The Lawsuit that could Eliminate Healthcare Subsidies for 13 Million Americans

Monday, November 24, 2014
(graphic: Steve Straehley, AllGov)

Opponents of Obamacare are hoping to strike a major victory before the U.S. Supreme Court next year over the issue of federal subsidies for health coverage. The losers would be 13 million Americans.


The case, King v. Burwell, is challenging the provision in the Affordable Care Act that allows the federal government to provide financial assistance to people who buy insurance through the 37 state insurance exchanges operated by the federal government.


If the plaintiffs are successful, the court’s decision could eliminate these subsidies, which currently help 13 million people afford their coverage.


“Of the 37 states affected, several would probably scramble to establish minimal state-run exchanges to retain eligibility for tax credits for residents, particularly if the federal government makes back-end exchange technology available,” Drew Altman wrote at The Wall Street Journal.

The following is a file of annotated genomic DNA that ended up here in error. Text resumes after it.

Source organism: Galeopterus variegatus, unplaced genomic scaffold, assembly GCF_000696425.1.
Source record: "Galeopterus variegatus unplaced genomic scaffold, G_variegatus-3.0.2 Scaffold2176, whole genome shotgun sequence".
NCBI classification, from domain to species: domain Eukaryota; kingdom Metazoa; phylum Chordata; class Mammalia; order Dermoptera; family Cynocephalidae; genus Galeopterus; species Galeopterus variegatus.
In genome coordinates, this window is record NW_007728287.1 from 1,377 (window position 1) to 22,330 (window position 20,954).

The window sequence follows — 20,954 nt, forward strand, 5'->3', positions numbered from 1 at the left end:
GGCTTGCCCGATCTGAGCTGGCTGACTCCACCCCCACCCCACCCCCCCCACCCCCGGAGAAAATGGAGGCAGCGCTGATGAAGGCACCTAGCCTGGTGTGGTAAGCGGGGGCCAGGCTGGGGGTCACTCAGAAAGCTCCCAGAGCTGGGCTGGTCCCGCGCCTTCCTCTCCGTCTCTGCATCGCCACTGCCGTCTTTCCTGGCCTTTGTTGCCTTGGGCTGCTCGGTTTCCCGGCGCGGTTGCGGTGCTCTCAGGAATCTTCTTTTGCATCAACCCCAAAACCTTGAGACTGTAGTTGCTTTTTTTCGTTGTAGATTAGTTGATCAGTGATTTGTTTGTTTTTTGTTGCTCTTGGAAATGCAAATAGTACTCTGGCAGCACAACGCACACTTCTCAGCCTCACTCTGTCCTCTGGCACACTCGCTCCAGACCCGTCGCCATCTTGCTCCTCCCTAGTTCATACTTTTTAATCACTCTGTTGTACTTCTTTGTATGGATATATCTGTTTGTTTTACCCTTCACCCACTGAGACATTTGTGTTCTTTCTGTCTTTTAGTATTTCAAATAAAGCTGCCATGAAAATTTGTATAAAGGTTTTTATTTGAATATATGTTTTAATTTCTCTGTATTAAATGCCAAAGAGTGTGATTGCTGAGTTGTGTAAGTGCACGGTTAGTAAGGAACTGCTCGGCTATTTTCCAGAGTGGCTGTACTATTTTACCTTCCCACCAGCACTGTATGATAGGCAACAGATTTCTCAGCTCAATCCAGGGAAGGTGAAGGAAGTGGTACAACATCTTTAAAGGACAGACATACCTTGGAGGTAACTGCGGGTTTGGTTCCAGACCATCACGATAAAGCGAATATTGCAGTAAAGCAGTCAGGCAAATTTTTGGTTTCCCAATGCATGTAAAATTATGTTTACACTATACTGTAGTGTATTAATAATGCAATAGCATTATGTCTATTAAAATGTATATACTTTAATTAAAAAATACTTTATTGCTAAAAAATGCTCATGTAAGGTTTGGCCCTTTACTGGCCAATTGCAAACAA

The five biggest states without their own exchanges—Florida, Texas, North Carolina, Georgia and Pennsylvania—have almost 7 million people on insurance through the Affordable Care Act. Of those, Pennsylvania, which just elected a Democratic governor to replace a Republican opponent of Obamacare, will probably set up an exchange for the 736,178 currently being served under federal auspices.


The case doesn’t affect anyone insured through an exchange run by their state.

- Steve Straehley, Noel Brinkerhoff


To Learn More:

How 13 Million Americans Could Lose Insurance Subsidies (by Drew Altman, Wall Street Journal)

Map: How Many Americans Could Lose Subsidies If the Supreme Court Rules for the Plaintiffs in King vs. Burwell? (Kaiser Family Foundation)

King v. Burwell (Supreme Court of the United States Blog)

Non-Existent Computer Program Leaves a Million Obamacare Enrollment Discrepancies to be Resolved by Hand (by Steve Straehley, AllGov)

Rejecting Expansion of Medicaid, Republican Governors Prevent Insurance for “Poorest of the Poor” (by Matt Bewig, AllGov)


Jeremy Engdahl-Johnson 9 years ago
What implications exist for policyholders and insurance companies concerning the ACA reenrollment process? More here:

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